UPMC, its hospitals outpace Highmark's in-state lobbying
March 1, 2014 7:18 PM
Stephen Herzenberg, associate professor in the University of Pittsburgh School of Social Work, answers a question while glancing at the information sheet sent to the Wednesday meeting by UPMC where members of city council listened to discussion about UPMC’s place in the community.
By Bill Toland / Pittsburgh Post-Gazette
As the war between Pittsburgh's two top health providers has intensified over the last two years, UPMC and Highmark Inc. have both dished out millions to lobby Harrisburg politicians and regulators -- but UPMC reports being the bigger spender.
Since the beginning of 2012, UPMC has spent more than $3 million on lobbying, and individual hospitals within the health system have spent hundreds of thousands more. The system's insurance arm, UPMC Health Plan, has spent an additional $450,000, according to financial records from Pennsylvania's Department of State, which tracks in-state lobbying expenditures.
Highmark, meanwhile, has spent at least $1.5 million since the beginning of 2012. One quarterly report appears to be missing from the state database; since 2012, Highmark has spent an average of $209,000 per quarter.
Highmark's West Penn Allegheny Health System, now part of the larger Allegheny Health Network, has spent about $150,000 total since January 2012.
The tabulations are not an exact science; reporting requirements differ from state to state and are subject to interpretation by those compiling and submitting the reports. "Issue ads" are another gray area, as they could be counted toward a company's "non-direct" communication spending -- that is, lobbying that solicits action from the general public, but not lawmakers themselves.
"UPMC broadly reports our time and expense -- in fact, we probably overreport out of an abundance of caution," said UPMC spokesman Paul Wood. "We include the time of our executives, time in planning and strategy meetings, as well as time face-to-face with government decision-makers."
The sums reported by the companies do not include what is spent on the companies' behalf, using their own contributions, by lobbying groups such as the Hospital and Healthsystem Association of Pennsylvania, and the Blue Cross and Blue Shield Association.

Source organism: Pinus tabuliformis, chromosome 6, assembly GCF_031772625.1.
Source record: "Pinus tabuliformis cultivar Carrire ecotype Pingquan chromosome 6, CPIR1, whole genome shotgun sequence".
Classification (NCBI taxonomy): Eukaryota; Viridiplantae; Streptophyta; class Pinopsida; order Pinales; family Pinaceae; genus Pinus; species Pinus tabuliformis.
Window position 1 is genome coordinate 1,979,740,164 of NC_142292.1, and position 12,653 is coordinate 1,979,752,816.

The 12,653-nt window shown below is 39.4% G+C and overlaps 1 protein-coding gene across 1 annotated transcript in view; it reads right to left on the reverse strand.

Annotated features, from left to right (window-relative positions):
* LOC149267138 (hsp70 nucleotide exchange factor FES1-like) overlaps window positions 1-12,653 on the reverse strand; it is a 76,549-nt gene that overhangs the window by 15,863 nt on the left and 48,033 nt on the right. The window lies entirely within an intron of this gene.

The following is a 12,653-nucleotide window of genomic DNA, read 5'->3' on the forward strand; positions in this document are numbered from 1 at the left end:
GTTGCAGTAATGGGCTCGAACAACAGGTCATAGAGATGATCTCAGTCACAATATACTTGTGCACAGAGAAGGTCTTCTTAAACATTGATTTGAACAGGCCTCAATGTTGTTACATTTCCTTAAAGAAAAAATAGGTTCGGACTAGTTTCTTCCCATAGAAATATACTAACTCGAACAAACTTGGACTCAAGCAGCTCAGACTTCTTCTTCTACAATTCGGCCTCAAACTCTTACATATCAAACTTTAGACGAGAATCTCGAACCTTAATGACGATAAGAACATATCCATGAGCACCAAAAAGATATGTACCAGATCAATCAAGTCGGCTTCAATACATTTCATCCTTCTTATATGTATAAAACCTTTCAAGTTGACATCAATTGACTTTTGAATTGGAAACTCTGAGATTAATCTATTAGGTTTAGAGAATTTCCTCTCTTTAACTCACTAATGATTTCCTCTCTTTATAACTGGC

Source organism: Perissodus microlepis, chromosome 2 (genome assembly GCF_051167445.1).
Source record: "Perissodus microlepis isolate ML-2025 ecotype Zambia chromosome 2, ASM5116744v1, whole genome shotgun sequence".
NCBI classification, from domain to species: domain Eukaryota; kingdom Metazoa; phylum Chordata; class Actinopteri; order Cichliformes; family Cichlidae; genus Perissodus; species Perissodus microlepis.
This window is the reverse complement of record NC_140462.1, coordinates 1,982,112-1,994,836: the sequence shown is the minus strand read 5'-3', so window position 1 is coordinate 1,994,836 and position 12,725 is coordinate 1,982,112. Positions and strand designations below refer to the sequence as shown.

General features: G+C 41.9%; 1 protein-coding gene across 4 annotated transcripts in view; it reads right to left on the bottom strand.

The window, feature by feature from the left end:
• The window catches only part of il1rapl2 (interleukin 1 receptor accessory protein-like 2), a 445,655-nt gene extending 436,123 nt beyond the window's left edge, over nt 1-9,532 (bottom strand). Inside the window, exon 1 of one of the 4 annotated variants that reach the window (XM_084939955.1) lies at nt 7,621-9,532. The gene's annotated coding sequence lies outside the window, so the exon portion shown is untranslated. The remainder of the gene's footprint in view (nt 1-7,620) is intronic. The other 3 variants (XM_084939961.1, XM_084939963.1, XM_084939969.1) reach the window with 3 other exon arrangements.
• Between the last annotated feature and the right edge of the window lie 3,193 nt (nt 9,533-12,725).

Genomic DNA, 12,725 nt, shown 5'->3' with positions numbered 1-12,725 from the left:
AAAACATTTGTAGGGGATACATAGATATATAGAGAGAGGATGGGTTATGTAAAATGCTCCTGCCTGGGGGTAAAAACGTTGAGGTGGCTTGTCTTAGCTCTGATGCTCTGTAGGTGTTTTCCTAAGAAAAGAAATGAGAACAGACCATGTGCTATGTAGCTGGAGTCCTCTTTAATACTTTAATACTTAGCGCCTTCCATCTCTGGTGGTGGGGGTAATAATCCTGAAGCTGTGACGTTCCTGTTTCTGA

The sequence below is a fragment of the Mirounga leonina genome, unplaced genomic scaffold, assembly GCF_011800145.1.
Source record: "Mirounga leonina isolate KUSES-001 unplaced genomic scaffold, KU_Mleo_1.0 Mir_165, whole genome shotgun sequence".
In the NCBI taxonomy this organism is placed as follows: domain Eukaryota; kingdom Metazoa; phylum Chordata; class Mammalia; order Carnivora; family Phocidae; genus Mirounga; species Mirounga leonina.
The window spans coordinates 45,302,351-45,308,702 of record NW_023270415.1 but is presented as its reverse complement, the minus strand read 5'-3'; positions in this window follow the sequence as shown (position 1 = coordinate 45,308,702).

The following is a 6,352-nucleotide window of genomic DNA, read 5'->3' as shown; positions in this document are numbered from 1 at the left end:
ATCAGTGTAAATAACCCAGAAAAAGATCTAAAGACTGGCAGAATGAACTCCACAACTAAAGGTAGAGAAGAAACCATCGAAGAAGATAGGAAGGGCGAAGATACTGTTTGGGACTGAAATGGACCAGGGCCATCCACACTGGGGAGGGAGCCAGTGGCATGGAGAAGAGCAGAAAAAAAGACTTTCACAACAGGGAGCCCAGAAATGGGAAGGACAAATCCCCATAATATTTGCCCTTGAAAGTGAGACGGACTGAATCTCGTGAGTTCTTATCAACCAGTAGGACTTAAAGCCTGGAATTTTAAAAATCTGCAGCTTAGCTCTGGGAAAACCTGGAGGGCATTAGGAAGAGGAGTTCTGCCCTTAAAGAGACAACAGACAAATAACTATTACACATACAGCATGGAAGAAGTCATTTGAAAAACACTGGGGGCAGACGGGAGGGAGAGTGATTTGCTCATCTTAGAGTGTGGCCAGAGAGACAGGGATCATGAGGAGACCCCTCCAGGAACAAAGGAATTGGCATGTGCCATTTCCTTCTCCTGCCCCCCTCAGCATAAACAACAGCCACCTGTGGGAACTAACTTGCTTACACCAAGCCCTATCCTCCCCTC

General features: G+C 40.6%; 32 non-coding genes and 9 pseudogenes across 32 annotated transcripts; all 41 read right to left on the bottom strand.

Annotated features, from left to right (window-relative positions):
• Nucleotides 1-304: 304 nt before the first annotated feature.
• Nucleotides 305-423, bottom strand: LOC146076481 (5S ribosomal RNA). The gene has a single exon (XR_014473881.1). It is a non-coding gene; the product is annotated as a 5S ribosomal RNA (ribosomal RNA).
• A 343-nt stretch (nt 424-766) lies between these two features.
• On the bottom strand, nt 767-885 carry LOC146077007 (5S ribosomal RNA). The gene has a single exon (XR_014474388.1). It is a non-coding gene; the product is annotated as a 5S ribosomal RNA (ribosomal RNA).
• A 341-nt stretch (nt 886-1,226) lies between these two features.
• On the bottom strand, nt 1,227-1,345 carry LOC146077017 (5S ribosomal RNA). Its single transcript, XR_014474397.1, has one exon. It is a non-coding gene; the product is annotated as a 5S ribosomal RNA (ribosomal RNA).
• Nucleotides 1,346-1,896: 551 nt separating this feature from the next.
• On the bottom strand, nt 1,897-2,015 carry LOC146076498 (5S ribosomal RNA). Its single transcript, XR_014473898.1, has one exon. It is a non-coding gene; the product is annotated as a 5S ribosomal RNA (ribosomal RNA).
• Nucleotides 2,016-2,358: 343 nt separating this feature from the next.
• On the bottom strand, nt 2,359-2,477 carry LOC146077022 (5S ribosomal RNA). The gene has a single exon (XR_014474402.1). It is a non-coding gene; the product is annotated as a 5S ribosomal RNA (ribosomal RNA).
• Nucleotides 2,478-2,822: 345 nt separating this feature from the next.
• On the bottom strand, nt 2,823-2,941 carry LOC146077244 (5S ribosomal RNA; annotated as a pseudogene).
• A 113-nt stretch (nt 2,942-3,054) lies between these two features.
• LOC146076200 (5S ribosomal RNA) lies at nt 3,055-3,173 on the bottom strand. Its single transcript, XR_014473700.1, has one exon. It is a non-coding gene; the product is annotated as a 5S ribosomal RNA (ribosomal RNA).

The figures are not surprising. What may be more surprising is that the companies didn't spend more. As a broad topic, health care accounts for the biggest piece of what's spent annually on lobbying in Pennsylvania.
In 2012, companies and advocacy groups of all sorts reported spending a total of $435.7 million lobbying state officials, regulators and the general public. Of that, $28.5 million was spent on broad "health care" issues; $9 million on managed care, or health insurance; $4 million on the topic of medical records; $10 million on hospital issues; $10 million on insurance issues; and more than $15 million on Medicaid issues.
More tangentially, $5.3 million was directed toward pharmaceutical lobbying, $3.7 million on biotechnology and $5.9 million on nursing home topics.
It's the same story nationally. Last year, about $480.3 million was spent on federal health care lobbying, according to the Center for Responsive Politics. That's actually down from the $552 million spent in 2009, during the run-up to the passage of the Affordable Care Act. At the height of the federal lobbying frenzy, there were 3,000 registered health care lobbyists on Capitol Hill.
"Leave aside that it's one-seventh of the economy," said Bill Allison, editorial director at the Sunlight Foundation, a Washington, D.C., nonprofit that advocates for government transparency. "It cuts across the economy. ... It affects everybody," from hospitals to insurers to pharmaceutical firms to just about any employer, big or small, that offers health coverage for its workers.
Even though the Affordable Care Act passed in 2010, the subsequent years have been spent shaping the regulations that kicked in as the law gradually took effect. Some of those regulations are still being written; others have already been written, but their implementation dates have been postponed. That includes the universal annual cap on out-of-pocket health care expenses and the requirement that all businesses with 50 or more full-time workers provide health coverage or pay a fine.
Meanwhile, insurers are still pushing for an extension of the reimbursement program that will help them cover losses if the policies they sell on the federal health care exchange lose money in the early years.
"There are so many unsettled issues around health care," Mr. Allison said. "Nothing is ever written in stone here. The lobbying interests are going to be pushing back against every single thing that affects their bottom line."
Lobbying money is not the same as campaign money.
Campaign spending comes in a variety of forms -- direct and indirect communications, gifts, hotels, meals and incurred transportation expenses. Most of that money is spent on communications: meeting with the policymakers and their staffs, or trying to influence third-parties to do their own lobbying.
Highmark uses Gmerek Government Relations Inc.; Ignite Strategies; Long, Nyquist & Associates; Obermayer Rebmann Maxwell & Hippel and others for its lobbying, including employed lobbyists, such as Michael Warfel, Highmark's vice president of government affairs, who is based in Harrisburg.
UPMC uses Bravo Group, Buchanan Ingersoll & Rooney, Cohen & Grigsby, and S. R. Wojdak & Associates. It also uses in-house lobbyists, including Scott Baker, who is married to Leslie Gromis-Baker, Gov. Tom Corbett's chief of staff.
Bill Toland: email@example.com or 412-263-2625.
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